Legislation To Extend Hiring Preference To Peacetime Veterans Advanced By Senate Committee
Currently, only veterans who served during designated wartime service periods are eligible for the hiring preference.
TRENTON — State Sen. Troy Singleton kicked off his first meeting as leader of the Senate Military and Veterans Affairs Committee by helping to advance legislation to extend the hiring preference for Civil Service jobs to all veterans and disabled veterans, rather than just those who served during war times.
Singleton, who was named the Senate committee’s new chair last month, chose to make the bill the first the committee would consider Monday during its meeting. It was advanced by a unanimous 5-0 vote.
The measure would ask voters to approve a constitutional amendment to expand eligibility for civil service preference to any veteran who was honorably discharged after serving at least six months of federal active duty or a disabled veteran who experienced a service-related injury or who is receiving disability retirement benefits from the U.S. Department of Veterans Affairs.
Currently, only veterans who served — and in some cases were injured — during designated wartime service periods are eligible for the hiring preference. Those periods include World War I, World War II, the Korean War, Vietnam War, and the missions in Iraq and Afghanistan.
Veterans groups have long advocated in favor of so-called “vet is a vet” legislation to extend the Civil Service preference and other veterans benefits to those who served during the Cold War and so-called peacetime. But most of those measures have stalled.
Civil Service rules govern how the state government and many local governments hire and promote public employees. The veterans preference does not permit an unqualified candidate from receiving preference, but it does give a veteran preference for positions or promotions if candidates are considered equally qualified.
Under the measure, veterans who served or were injured in war times would continue to receive preference over other veterans.
Singleton, D-7th of Palmyra, who is the prime sponsor of the Civil Service bill, said changing the preference so that more veterans qualify is another way to make New Jersey more “veteran-friendly.”
“Certainly, one must be qualified for the job, so while their military service enhances their chances for employment, it in no way diminishes the skills or experience that is expected in any Civil Service job,” he said. “These are highly motivated men and women and we will be the better for having them in our civilian workforce.”
Robert McNulty, legislative chairman of the Fleet Reserve Association Northeast/New England Region, testified in favor of the measure before the committee, describing it as the “right thing to do,” particularly for disabled veterans.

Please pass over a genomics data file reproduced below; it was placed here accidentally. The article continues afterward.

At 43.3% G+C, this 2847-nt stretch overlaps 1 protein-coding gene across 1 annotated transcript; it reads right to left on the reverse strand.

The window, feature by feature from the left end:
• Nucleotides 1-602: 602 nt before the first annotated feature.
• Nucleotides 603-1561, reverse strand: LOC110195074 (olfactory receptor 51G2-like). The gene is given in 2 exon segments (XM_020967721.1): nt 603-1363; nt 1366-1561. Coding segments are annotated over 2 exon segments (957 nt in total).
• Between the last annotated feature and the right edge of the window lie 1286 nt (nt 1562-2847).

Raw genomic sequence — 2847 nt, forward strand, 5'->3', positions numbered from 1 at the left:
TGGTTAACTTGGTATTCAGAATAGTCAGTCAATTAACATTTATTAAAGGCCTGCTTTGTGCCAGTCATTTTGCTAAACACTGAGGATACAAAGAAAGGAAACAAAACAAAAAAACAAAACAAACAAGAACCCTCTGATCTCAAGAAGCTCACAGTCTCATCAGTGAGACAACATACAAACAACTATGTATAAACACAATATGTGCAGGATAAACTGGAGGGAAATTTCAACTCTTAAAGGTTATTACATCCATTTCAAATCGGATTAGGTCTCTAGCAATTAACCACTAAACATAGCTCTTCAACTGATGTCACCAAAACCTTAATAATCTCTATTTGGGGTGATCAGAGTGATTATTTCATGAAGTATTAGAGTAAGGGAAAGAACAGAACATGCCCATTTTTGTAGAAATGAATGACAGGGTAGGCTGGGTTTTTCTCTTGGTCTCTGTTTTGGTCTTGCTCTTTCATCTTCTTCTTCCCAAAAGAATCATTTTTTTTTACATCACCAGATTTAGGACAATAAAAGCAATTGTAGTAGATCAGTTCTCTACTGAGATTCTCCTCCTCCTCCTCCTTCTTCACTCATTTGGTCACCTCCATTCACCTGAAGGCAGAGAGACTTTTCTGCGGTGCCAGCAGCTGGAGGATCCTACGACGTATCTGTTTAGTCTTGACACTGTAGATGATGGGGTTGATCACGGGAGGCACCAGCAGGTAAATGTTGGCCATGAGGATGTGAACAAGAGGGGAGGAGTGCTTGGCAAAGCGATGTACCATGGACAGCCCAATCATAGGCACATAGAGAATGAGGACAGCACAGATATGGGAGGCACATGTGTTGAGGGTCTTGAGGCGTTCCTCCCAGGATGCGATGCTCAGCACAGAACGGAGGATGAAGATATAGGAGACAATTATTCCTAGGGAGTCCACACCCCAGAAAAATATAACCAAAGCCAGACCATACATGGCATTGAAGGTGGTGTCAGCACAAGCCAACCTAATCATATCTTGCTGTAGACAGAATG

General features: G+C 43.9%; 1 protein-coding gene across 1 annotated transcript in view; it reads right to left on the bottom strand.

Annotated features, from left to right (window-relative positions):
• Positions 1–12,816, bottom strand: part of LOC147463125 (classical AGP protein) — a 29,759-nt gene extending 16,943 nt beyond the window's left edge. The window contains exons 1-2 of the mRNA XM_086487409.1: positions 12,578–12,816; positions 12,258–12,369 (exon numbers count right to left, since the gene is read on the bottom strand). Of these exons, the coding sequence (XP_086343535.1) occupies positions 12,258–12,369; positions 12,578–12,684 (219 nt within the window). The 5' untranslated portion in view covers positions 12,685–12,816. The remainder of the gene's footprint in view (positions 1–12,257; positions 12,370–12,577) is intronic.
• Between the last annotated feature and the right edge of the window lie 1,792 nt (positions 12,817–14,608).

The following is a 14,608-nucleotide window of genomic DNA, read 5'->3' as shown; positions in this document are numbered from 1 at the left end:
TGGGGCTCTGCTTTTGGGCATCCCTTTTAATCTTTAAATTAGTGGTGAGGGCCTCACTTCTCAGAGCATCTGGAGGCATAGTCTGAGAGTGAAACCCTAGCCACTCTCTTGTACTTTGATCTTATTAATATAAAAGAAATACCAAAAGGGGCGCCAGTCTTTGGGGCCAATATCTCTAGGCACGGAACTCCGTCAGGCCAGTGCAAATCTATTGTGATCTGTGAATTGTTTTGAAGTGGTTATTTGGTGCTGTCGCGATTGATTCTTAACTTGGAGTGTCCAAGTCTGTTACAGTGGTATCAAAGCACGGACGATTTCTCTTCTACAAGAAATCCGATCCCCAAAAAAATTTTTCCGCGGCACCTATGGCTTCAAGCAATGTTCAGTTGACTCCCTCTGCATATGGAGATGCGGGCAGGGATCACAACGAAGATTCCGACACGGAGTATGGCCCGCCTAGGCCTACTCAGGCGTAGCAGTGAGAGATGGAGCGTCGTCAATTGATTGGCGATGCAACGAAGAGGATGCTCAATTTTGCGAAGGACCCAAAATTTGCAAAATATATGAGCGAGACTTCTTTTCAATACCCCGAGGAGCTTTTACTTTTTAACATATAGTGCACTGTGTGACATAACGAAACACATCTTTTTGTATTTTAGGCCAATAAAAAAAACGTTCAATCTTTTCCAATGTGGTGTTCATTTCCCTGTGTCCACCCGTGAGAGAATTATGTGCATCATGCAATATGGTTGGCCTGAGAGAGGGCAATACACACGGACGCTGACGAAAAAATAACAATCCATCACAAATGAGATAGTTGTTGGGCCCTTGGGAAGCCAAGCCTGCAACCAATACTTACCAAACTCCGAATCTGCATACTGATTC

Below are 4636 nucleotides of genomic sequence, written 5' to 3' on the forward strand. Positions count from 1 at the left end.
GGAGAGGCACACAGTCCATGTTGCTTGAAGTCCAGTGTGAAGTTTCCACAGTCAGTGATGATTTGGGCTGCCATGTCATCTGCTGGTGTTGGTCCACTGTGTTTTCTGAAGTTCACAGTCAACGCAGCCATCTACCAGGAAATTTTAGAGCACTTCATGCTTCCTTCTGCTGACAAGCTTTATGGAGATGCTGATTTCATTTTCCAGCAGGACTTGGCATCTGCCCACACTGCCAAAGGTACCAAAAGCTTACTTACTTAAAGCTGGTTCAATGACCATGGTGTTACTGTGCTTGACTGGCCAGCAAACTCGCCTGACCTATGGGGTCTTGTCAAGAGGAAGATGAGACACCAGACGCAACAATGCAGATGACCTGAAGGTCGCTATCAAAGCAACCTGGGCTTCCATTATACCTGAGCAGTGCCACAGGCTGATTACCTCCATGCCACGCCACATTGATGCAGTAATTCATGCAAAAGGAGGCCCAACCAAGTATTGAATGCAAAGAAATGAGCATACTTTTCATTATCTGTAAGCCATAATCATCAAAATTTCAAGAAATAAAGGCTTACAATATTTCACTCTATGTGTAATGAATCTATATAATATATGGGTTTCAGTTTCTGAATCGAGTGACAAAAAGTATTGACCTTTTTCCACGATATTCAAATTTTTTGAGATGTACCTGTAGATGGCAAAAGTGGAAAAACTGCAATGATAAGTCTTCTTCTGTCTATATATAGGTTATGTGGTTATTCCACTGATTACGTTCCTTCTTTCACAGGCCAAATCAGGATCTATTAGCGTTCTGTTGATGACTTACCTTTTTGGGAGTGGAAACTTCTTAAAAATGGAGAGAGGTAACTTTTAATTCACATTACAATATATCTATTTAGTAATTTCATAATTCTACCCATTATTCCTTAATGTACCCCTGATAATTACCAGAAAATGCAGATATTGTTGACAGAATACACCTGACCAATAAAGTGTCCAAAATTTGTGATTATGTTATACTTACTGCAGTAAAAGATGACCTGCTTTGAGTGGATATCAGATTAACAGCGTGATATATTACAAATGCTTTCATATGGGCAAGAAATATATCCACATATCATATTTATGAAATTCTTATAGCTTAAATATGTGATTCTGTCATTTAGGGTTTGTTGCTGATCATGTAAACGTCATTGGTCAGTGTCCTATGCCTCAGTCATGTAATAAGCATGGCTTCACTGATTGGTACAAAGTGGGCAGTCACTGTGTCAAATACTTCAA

“They’re disabled regardless of when and where it happened,” McNulty said.
In addition to the Civil Service bill, the committee voted to approve several other veterans-related bills, including a measure that would allow the New Jersey Adjutant General in the Department of Military and Veterans’ Affairs to enter into agreements with law firms and other public or private entities to help fund legal services for homeless veterans or veterans at risk of homelessness.
The legal services could include assistance or representation related to foreclosure or eviction cases; assistance receiving public benefits; family law matters such as child support, divorce or estate family; criminal defense for matters such as outstanding warrants, fines and driver’s license revocation and other matters symptomatic of homelessness.
The bill is sponsored by Singleton and is based on similar federal legislation introduced by Ohio Rep. Joyce Beatty that would allow the U.S. Secretary of Veterans Affairs to enter into similar partnerships for legal services for veterans. Rep. Tom MacArthur, R-3rd of Toms River, is a co-sponsor of the measure.
Singleton said veterans made sacrifices in defense of the nation and the state should assist them in any way possible.
One local example involved Walter Perry, a 93-year-old World War II and Korean War veteran who was nearly evicted from his North Hanover home last year after he failed to comply with the terms of a reverse mortgage. A Superior Court judge stopped the eviction in order to give the elderly veteran more time to find legal help.
Singleton said Perry’s case was one example of how the legislation could help veterans in need.
“While it wasn’t the direct impetus for the bill, it was on my mind as we moved it forward through committee,” he said Tuesday.
The bill was advanced by the committee by a 5-0 vote.